Publication Date


Document Type


First Advisor

Kohler, Roderick G.||Quick, Otho J.

Degree Name

M.S. Ed. (Master of Education)

Legacy Department

Department of Industrial Arts


Electricity--Study and teaching; Industrial arts--Curricula; Technical education--Curricula


Statement of the Problem. The purpose of the study was two-fold. First, a brief history of electricity was prepared to emphasize the rapid changes that have occurred in this field. Secondly, a survey was conducted to ascertain if industrial arts electricity-electronics was being offered in the public junior high schools of northeastern Illinois. If electricity-electronics was offered, an attempt was then made to ascertain the topics that were being taught. An attempt was also made to determine what methods were being used in the teaching of this area. Only the counties of Cook (excluding the city of Chicago), DuPage, Kane, Kendall, Lake, McHenry, and Will, were included in the survey. Sources of Data. Books, documents, and periodicals were consulted in compiling the historical information for the study. To obtain the desired information concerning the offering of industrial arts electricity-electronics, the seventy-nine information forms that were returned were used. Significant Findings. As a result of the study the following findings are listed as being significant. 1. Industrial arts electricity-electronics is not offered in approximately fifty-three per cent of the public junior high schools in northeastern Illinois. 2. The two most frequently reported reasons given for not offering Industrial arts electricity- electronics were insufficient time and taught in science class. 3. Industrial arts electricity-electronics was reported being offered most frequently in the eighth grade. 4. The length of program reported most frequently was the nine weeks program. 5. Thirty-two per cent of the respondents reported using electrical kits in the teaching of their classes. Conclusions. In view of the findings of this study, and to the extent the facts obtained are accurate, the following conclusions regarding the history, the offering of, and methods of teaching Industrial arts electricity-electronics at the junior high schools In northeastern Illinois may be drawn: 1. The growth of electricity-electronics has had a tremendous Impact upon everyone’s life. 2. The future development of electricity-electronics seems to be limited only by human imagination. 3. Although education in electricity-electronics is very important, it is not being offered in enough schools as part of the industrial arts program. 4. There appears to be no uniformity in the offerings of industrial arts electricity-electronics at the junior high school level. 5. Project construction and kit assembly are useful aids in the teaching of electricity-electronics. 6. Industrial arts electricity-electronics programs presently being offered appear to be sufficiently prepared and organized. 7. Insufficient time in the school program is a reason for not offering electricity-electronics in industrial arts.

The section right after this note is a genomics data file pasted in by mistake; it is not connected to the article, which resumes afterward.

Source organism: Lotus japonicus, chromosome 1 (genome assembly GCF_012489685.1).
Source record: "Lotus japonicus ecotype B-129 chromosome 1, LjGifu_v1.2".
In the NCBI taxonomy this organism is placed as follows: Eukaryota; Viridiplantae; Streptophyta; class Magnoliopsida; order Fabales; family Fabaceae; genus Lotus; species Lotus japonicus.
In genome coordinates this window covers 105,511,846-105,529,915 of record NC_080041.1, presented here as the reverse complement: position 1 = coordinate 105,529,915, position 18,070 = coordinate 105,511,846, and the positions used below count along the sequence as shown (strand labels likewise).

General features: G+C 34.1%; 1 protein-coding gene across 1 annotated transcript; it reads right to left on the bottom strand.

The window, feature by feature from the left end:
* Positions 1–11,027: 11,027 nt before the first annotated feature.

Includes bibliographical references.


viii, 55 pages




Northern Illinois University

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